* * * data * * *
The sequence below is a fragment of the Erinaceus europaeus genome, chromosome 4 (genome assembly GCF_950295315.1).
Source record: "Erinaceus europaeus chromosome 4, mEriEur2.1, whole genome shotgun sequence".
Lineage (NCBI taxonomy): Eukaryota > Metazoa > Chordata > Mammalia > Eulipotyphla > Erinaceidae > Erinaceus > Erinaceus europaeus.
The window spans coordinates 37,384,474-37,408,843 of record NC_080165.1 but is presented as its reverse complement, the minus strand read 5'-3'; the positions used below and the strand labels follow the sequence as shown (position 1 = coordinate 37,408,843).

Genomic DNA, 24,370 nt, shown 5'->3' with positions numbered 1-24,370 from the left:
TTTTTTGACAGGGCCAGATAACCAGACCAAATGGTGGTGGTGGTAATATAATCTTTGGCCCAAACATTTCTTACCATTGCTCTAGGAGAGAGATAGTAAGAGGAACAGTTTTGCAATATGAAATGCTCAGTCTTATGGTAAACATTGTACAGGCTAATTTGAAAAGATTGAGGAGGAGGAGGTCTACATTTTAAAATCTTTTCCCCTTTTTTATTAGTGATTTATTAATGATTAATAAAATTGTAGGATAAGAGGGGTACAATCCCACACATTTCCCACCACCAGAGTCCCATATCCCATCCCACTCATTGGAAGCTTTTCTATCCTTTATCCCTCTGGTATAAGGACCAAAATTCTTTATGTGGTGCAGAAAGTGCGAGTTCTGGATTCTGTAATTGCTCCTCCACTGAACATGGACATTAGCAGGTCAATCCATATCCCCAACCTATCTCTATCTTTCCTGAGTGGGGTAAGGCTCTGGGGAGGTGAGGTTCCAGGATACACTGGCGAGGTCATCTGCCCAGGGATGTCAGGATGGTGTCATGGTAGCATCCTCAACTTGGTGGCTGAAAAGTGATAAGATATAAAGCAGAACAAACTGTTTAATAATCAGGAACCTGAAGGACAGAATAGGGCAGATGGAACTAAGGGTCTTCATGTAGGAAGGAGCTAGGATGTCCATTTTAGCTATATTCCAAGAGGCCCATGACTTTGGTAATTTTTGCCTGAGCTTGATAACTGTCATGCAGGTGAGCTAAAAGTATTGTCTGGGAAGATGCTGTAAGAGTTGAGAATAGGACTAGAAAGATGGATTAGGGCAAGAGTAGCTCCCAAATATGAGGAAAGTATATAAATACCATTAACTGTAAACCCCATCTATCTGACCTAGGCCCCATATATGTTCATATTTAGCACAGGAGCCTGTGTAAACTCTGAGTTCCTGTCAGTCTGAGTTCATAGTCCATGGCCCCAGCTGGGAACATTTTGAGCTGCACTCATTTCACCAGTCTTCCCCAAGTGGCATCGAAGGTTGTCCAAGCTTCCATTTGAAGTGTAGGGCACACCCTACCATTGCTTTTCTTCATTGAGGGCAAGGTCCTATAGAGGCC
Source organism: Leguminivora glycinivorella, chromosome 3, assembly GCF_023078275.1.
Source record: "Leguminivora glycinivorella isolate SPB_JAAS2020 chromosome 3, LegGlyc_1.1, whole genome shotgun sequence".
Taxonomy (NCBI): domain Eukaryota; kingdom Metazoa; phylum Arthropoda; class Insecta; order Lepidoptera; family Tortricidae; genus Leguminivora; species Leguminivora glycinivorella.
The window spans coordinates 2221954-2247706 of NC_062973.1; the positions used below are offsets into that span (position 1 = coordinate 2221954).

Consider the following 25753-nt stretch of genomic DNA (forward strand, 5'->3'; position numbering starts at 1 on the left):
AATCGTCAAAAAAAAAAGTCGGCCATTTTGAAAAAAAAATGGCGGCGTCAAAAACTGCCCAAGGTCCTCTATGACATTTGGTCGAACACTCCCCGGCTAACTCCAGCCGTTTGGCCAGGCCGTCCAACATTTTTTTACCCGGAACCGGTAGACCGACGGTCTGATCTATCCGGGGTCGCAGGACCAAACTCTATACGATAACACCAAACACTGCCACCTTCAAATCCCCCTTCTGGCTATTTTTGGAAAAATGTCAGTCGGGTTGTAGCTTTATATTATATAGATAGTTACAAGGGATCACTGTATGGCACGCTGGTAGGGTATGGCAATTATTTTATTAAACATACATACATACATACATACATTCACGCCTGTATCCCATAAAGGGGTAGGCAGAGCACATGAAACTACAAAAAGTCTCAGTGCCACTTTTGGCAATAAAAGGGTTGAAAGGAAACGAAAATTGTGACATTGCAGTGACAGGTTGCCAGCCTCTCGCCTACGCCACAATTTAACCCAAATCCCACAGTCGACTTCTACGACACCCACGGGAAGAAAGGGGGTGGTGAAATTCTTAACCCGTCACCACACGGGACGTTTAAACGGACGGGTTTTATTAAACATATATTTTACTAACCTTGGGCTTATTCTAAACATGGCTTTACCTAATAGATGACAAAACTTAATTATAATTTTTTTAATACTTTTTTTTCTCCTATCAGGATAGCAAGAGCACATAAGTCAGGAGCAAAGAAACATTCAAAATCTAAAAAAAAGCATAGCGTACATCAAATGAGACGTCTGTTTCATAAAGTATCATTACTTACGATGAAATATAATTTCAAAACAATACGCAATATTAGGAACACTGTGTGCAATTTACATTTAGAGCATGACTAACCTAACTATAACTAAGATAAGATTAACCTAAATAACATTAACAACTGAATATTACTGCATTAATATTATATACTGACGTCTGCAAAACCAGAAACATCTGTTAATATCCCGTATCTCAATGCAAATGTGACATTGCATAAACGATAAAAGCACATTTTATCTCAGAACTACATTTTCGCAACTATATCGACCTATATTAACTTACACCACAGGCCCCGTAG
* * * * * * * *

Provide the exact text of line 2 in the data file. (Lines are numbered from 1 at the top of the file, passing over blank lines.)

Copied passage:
Source record: "Erinaceus europaeus chromosome 4, mEriEur2.1, whole genome shotgun sequence".